The Church Does not “Ban” Women’s Ordination, Marriage of Priests, nor Same Sex Marriage
But the Roman Church *does* ban ordination of married men to the priesthood.
I get annoyed every time I see a headline like “Pope Francis Says Ban on Female Priests Is Likely to Endure”.
the act of prohibiting by law; interdiction.
informal denunciation or prohibition, as by public opinion:
society’s ban on racial discrimination.
- a proclamation.
- a public condemnation.
Ecclesiastical. a formal condemnation; excommunication.
a malediction; curse.</blockquote>
A “ban” suggests something preexisting–for example, all sui iuris Catholic churches used to permit ordination of married men to the priesthood, so that could be called a “ban.” There is a “ban” in the Roman Church on anyone in but a bishop or a designated exorcist performing exorcisms–previously any priest (or theoretically any deacon) had the faculty of exorcism. There is a “ban” on giving names to angels that are not named in Scripture (there is a perplexing example of St. Uriel, named in an Old Testament book recognized by Eastern Catholics but not Western).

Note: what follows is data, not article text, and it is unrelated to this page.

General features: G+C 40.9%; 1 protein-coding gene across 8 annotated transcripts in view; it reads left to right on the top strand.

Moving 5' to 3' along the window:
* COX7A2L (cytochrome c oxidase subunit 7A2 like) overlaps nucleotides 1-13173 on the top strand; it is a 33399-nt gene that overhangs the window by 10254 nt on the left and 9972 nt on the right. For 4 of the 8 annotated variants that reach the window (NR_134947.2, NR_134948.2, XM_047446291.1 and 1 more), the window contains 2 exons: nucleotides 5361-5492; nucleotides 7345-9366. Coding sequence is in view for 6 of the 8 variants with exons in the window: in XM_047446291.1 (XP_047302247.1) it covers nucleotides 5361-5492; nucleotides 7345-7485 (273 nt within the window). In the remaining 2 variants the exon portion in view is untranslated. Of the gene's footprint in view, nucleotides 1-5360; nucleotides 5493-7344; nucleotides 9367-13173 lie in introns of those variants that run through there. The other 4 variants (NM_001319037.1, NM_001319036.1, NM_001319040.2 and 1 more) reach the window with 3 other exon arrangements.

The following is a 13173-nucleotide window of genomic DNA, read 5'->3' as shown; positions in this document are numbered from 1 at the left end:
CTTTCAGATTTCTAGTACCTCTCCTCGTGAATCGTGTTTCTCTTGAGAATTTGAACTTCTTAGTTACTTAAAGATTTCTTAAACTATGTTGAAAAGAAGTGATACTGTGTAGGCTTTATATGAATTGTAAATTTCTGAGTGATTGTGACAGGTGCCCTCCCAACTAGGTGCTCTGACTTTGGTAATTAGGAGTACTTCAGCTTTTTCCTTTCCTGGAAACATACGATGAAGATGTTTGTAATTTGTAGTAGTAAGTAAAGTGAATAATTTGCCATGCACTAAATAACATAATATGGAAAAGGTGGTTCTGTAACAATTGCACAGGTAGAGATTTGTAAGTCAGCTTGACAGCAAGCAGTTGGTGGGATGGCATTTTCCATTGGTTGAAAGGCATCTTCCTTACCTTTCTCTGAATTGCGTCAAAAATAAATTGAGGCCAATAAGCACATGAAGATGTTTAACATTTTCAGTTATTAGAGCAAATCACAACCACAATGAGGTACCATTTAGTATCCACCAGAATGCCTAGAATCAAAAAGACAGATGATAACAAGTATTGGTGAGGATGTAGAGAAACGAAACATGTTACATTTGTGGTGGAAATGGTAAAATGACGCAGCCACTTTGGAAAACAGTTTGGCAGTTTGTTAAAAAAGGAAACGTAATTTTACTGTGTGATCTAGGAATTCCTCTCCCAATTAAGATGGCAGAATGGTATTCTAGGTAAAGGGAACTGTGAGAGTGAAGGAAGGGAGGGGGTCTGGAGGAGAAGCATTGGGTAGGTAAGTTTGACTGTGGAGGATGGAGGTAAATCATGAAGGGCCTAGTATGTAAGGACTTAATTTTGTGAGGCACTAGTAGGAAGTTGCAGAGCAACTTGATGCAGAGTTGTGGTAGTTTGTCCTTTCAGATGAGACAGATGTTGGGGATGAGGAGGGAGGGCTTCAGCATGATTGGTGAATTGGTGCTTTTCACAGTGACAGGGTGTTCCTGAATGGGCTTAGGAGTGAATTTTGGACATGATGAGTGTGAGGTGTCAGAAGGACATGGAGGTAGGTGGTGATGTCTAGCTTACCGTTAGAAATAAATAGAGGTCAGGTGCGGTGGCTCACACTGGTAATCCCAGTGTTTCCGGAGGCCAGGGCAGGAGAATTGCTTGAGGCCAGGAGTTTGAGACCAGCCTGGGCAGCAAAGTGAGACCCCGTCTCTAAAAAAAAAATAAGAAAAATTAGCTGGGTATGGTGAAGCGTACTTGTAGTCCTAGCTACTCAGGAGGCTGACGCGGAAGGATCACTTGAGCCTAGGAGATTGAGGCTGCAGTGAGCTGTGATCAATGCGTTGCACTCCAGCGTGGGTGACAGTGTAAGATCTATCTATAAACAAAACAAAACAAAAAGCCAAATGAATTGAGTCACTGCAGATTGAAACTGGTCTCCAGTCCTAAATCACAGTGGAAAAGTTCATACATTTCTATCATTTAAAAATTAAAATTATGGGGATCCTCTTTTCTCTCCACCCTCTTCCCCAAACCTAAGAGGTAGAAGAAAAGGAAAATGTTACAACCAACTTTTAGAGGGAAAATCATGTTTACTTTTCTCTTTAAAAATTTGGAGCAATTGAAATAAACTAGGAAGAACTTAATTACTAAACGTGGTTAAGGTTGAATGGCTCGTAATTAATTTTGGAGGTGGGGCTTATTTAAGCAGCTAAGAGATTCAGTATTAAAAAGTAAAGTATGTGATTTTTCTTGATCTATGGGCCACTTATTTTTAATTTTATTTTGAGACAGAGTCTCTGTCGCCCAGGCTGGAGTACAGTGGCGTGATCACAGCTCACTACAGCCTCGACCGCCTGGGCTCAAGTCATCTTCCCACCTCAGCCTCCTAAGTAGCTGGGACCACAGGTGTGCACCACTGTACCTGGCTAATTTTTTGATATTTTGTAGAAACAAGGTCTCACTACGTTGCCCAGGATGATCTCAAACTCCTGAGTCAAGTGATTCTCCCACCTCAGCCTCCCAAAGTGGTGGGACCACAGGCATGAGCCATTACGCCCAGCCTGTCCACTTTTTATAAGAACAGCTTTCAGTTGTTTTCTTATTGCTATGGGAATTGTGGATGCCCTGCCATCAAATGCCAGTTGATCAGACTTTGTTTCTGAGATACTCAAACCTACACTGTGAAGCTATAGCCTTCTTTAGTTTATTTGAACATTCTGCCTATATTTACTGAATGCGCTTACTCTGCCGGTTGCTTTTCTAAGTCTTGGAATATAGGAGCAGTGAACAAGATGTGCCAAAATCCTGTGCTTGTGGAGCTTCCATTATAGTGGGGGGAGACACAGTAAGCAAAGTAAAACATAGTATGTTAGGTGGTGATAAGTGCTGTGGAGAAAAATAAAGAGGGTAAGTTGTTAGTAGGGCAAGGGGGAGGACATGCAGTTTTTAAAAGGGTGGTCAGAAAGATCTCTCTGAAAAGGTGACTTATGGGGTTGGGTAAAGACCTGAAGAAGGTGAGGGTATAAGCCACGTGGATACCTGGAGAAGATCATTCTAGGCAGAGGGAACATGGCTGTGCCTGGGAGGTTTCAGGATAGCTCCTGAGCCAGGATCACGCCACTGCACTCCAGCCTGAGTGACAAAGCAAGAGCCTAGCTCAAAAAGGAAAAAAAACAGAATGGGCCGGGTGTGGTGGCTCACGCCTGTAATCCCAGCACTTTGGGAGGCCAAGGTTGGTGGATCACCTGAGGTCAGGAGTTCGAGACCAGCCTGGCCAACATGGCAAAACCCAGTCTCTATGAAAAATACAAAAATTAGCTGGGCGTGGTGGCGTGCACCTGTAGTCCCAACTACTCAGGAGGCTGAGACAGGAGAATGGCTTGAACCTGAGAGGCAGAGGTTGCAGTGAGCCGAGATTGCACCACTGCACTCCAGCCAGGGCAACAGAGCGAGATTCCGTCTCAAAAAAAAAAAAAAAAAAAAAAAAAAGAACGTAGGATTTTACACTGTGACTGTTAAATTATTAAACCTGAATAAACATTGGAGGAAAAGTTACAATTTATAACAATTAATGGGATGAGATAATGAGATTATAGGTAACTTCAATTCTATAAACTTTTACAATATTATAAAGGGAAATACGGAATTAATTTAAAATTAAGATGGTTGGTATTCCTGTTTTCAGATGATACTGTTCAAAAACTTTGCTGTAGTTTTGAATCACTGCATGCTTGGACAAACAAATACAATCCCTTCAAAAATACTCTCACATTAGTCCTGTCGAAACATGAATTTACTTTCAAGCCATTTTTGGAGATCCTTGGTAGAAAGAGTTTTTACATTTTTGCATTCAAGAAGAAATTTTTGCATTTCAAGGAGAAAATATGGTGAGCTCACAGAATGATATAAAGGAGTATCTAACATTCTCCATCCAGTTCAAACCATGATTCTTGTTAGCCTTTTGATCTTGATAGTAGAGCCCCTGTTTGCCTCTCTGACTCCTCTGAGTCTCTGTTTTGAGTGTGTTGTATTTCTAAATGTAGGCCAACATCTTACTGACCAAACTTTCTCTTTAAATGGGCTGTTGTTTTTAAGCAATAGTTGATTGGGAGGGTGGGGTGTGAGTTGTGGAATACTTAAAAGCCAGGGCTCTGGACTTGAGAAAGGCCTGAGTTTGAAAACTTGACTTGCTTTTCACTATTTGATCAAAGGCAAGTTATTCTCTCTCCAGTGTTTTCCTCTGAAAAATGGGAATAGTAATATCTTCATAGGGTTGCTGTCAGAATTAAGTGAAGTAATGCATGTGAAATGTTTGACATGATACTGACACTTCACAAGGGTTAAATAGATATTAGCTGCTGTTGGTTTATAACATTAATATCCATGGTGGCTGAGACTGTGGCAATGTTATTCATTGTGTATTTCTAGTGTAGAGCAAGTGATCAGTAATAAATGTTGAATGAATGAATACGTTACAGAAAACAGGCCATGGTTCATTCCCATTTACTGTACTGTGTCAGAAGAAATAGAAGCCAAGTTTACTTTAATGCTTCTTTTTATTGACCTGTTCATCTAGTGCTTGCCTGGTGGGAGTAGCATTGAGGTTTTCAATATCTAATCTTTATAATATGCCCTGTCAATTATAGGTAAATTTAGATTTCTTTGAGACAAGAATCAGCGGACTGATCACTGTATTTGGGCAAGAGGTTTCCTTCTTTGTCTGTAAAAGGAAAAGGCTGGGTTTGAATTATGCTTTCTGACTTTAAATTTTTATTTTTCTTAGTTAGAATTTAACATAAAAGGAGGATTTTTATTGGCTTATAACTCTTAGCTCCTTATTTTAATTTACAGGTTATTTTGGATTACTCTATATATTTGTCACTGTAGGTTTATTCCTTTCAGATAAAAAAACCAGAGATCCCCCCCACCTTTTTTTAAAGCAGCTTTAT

Of those “big three,” even legal recognition of homosexual couples in pagan cultures was understood differently than marriage, since marriage even among pagans is understood to be tied to the procreation of children and establishment of family lines. While all three have been attempted at various points in history and recognized, there has never been any presumption they were “OK” or commonplace practices.
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